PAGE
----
Monday 12 August 2019 1:00 am

Vacancy rates hit worst level in over four years

The decline of the British high street has deepened this summer with vacancy rates hitting a four-year high and sluggish footfall underlining a torrid selling season for retailers.

Empty store fronts climbed to their highest level since January 2015 in July, following a turbulent 12 months during which some of Britain’s most iconic retailers permanently closed their shops and carried out drastic job cuts.

In recent months a number of high street giants including womenswear retailer LK Bennett, department store group Debenhams and restaurant chain Jamie’s Italian have collapsed, while dozens of other brands including Sir Philip Green’s fashion empire pressed ahead with dramatic cost-cutting plans.

Read more: Restaurants eat into retailers’ high street share

The national town centre vacancy rate was 10.3 per cent in July, a slight increase from the last quarterly rate of 10.2 per cent and the highest since January 2015, according to a new vacancy monitor from the British Retail Consortium (BRC) and Springboard.

Year-on-year footfall fell 1.9 per cent in July, compared to the same point last year when it declined by 0.9 per cent, marking the worst decline for July since 2012.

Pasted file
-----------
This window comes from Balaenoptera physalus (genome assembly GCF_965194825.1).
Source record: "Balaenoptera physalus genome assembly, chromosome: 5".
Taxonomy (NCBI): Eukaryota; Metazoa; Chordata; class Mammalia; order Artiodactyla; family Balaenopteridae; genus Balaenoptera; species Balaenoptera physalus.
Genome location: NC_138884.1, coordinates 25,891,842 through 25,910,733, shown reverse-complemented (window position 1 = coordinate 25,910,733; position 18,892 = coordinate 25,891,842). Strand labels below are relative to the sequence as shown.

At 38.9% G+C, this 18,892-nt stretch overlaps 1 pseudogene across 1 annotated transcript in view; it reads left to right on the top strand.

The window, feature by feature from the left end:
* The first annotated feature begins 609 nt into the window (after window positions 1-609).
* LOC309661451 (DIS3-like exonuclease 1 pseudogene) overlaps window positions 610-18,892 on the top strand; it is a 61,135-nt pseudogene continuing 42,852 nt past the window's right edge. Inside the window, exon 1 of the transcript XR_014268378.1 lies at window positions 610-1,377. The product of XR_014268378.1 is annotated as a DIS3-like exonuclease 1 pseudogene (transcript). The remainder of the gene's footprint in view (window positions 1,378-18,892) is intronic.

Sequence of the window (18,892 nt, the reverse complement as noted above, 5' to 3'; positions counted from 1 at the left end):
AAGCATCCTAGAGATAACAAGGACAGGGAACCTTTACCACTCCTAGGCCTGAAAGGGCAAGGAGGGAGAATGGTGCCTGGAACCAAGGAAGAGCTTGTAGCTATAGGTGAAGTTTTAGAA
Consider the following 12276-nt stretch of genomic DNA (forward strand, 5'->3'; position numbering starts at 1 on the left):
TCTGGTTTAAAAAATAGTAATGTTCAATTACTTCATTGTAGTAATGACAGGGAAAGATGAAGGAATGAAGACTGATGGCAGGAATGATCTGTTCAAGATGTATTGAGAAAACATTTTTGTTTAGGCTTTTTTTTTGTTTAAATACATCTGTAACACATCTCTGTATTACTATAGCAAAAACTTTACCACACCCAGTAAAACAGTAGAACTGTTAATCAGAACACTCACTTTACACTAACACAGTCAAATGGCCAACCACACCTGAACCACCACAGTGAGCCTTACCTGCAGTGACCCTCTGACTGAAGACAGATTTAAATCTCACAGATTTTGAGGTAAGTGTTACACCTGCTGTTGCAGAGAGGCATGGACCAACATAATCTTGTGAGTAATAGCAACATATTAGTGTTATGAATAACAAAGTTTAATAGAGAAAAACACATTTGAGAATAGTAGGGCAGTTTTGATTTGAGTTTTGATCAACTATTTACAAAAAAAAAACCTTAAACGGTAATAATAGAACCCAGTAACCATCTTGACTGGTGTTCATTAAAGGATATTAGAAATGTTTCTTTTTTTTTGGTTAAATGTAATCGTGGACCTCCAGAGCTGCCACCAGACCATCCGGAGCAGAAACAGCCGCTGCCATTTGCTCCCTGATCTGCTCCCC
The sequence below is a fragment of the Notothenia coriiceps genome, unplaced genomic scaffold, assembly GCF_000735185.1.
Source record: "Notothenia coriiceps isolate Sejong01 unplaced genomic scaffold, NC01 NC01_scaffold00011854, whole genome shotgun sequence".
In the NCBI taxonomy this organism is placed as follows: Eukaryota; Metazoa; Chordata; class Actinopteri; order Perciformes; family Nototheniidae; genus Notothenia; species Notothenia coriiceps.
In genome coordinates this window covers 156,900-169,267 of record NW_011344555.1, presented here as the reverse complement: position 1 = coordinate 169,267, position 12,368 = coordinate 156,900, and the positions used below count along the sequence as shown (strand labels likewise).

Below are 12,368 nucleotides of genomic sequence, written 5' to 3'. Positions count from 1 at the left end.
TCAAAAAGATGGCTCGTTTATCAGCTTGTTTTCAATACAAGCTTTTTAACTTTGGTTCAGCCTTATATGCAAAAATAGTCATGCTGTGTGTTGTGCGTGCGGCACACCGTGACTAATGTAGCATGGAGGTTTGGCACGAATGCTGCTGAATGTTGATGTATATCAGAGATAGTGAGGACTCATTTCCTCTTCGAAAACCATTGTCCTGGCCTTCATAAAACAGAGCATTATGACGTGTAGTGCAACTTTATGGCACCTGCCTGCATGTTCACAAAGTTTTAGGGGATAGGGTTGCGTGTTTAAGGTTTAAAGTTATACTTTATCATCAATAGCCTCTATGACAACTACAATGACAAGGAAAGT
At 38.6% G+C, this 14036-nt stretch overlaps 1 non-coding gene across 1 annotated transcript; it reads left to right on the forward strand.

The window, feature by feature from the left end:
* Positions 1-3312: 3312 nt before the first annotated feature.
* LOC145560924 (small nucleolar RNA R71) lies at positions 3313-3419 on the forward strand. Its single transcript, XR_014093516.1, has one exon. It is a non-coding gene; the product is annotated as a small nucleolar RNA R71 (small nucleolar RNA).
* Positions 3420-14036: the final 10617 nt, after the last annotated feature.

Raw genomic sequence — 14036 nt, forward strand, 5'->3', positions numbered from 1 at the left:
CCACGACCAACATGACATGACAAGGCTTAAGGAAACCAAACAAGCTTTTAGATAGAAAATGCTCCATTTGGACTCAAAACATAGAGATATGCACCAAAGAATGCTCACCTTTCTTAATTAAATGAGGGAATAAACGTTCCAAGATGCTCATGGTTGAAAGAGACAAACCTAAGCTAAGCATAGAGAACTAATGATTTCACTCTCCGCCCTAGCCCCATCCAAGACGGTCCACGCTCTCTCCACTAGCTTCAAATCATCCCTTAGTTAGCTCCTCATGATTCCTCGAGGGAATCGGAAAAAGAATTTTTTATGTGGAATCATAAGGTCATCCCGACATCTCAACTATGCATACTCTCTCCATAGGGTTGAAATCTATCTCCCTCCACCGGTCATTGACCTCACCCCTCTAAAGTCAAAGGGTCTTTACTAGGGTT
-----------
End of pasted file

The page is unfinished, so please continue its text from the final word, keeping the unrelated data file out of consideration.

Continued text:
While out-of-town retail parks enjoyed a bump in footfall following the record July temperatures, high streets and shopping centres both suffered a drop in the number of shoppers.

Read more: Retailers beware, the online shopping revolution isn’t going anywhere

“July was a much more challenging month for high streets and shopping centres than for out of town destination,” said Diane Wehrle, Springboard marketing and insights director.

She added: “Some of the -2.7 per cent drop in high street footfall was a consequence of a strong comparable of 0.3 per cent last year when we had a continuous period of hot sunny weather, but for shopping centres – with the -3.1 per cent drop being as almost as severe as the -3.4 per cent drop in footfall last year – the weather clearly has less impact on footfall than the challenges created by the ongoing structural change in retailing.”